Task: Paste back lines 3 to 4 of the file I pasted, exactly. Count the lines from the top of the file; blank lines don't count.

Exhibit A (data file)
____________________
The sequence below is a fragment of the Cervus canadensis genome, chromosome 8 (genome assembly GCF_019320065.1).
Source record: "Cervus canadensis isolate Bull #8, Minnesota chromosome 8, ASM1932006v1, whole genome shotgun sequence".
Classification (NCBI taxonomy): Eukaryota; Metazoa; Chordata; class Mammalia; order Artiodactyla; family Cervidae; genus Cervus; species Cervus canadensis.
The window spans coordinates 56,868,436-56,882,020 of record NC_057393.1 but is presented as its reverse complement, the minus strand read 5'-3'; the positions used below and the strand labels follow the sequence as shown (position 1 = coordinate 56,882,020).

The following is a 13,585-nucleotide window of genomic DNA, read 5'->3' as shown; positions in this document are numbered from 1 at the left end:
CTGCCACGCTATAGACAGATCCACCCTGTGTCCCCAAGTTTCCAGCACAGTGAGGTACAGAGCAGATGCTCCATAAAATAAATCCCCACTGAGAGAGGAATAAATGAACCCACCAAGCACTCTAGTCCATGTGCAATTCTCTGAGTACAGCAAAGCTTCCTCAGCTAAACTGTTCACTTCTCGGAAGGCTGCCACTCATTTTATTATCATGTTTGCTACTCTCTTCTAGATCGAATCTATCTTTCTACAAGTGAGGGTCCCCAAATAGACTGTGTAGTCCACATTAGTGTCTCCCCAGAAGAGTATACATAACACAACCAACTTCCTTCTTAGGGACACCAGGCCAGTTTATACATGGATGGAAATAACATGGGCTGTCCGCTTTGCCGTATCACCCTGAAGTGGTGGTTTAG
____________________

Classification (NCBI taxonomy): Eukaryota; Metazoa; Chordata; class Mammalia; order Artiodactyla; family Cervidae; genus Cervus; species Cervus canadensis.
The window spans coordinates 56,868,436-56,882,020 of record NC_057393.1 but is presented as its reverse complement, the minus strand read 5'-3'; the positions used below and the strand labels follow the sequence as shown (position 1 = coordinate 56,882,020).